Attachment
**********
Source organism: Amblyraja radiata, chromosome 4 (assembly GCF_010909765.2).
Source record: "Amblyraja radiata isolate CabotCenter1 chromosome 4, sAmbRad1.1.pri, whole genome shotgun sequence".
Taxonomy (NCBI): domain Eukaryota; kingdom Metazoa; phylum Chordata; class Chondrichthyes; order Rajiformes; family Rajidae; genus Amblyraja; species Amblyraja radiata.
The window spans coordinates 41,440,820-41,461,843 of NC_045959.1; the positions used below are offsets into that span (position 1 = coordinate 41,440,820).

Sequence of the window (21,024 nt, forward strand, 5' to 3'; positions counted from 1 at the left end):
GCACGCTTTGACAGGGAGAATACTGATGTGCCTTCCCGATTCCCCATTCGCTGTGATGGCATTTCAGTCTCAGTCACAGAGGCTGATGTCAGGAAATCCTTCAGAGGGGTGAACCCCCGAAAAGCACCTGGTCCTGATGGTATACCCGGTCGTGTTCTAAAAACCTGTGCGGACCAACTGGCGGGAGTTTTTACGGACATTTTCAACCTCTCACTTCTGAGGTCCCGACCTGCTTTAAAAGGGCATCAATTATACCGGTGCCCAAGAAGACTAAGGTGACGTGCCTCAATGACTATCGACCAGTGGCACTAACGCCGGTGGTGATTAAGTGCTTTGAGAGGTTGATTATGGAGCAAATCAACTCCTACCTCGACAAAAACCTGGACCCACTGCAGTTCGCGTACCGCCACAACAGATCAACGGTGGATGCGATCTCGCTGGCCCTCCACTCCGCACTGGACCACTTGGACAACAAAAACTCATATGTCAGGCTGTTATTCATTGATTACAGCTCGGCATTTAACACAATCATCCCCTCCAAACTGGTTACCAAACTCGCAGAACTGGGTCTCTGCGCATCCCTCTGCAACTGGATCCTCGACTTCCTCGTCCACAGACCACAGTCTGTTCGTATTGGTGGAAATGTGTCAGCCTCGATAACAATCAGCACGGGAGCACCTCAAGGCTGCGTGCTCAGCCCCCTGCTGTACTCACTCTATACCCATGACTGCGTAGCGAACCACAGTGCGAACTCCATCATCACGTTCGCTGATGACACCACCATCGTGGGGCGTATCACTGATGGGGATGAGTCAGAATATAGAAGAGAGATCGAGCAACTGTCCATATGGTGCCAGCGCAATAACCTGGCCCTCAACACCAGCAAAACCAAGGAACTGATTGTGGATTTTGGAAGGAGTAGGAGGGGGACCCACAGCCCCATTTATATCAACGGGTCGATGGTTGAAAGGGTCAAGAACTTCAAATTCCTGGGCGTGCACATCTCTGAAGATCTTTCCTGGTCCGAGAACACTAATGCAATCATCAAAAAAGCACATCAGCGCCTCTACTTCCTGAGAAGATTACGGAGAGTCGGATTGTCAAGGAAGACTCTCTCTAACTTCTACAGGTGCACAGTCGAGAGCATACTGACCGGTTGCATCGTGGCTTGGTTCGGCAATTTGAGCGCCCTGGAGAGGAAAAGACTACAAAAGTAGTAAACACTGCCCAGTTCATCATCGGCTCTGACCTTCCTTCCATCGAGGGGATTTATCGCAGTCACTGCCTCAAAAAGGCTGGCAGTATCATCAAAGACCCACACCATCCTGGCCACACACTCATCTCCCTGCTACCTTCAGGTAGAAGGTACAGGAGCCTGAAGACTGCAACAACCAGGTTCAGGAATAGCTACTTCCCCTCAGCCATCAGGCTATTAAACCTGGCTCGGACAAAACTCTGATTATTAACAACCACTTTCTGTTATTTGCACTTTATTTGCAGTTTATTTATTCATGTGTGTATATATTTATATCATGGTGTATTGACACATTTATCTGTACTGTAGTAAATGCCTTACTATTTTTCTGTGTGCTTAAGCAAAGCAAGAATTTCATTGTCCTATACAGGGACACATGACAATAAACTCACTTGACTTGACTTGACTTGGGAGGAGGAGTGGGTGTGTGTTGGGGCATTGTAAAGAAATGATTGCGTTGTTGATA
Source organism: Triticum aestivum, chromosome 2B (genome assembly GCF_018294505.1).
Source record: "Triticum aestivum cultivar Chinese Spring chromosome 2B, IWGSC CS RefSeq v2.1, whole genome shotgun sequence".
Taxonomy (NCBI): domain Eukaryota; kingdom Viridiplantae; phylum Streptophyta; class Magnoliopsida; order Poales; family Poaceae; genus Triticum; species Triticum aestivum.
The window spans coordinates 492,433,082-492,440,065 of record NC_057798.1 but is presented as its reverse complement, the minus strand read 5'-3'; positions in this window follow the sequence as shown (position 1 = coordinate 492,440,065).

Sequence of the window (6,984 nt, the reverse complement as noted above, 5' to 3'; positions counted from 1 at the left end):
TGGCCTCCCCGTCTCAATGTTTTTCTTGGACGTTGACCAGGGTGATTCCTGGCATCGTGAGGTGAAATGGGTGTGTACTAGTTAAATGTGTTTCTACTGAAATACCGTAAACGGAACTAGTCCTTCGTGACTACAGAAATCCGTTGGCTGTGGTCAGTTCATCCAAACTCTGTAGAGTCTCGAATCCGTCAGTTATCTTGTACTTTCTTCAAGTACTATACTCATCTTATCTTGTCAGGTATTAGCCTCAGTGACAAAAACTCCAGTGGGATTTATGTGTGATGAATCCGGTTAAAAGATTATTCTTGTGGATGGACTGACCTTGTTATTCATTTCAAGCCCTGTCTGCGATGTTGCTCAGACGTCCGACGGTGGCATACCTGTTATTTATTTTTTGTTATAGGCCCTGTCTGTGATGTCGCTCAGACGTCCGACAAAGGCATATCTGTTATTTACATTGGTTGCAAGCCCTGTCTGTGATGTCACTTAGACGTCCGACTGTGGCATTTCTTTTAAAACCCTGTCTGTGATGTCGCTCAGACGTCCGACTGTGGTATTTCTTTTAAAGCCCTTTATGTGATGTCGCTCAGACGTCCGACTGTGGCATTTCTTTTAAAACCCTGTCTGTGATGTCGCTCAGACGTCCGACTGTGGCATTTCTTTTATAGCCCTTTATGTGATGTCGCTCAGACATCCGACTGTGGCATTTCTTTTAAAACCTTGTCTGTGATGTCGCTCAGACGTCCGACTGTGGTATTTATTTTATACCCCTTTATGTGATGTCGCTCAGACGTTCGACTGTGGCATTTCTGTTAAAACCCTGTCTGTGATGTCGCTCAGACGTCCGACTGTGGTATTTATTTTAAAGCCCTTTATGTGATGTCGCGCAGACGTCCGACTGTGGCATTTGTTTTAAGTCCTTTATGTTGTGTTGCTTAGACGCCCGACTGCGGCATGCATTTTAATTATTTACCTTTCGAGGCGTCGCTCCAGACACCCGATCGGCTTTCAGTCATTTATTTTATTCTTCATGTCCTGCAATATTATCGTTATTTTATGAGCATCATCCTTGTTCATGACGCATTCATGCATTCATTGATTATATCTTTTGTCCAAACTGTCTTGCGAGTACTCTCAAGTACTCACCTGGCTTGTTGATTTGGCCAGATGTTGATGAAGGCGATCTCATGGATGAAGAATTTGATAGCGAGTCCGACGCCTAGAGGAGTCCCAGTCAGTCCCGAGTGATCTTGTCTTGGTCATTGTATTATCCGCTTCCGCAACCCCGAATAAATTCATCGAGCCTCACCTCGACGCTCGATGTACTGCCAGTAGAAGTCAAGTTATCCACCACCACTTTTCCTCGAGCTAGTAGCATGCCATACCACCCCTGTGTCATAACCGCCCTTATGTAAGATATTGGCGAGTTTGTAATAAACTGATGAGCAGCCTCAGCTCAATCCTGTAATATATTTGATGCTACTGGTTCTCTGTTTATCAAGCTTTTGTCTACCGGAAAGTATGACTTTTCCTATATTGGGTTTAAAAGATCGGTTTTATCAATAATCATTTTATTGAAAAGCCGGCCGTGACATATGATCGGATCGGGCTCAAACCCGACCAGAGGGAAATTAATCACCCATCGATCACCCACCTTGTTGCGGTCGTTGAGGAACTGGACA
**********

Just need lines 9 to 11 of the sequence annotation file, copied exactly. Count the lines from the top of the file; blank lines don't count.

Taxonomy (NCBI): domain Eukaryota; kingdom Viridiplantae; phylum Streptophyta; class Magnoliopsida; order Poales; family Poaceae; genus Triticum; species Triticum aestivum.
The window spans coordinates 492,433,082-492,440,065 of record NC_057798.1 but is presented as its reverse complement, the minus strand read 5'-3'; positions in this window follow the sequence as shown (position 1 = coordinate 492,440,065).

Sequence of the window (6,984 nt, the reverse complement as noted above, 5' to 3'; positions counted from 1 at the left end):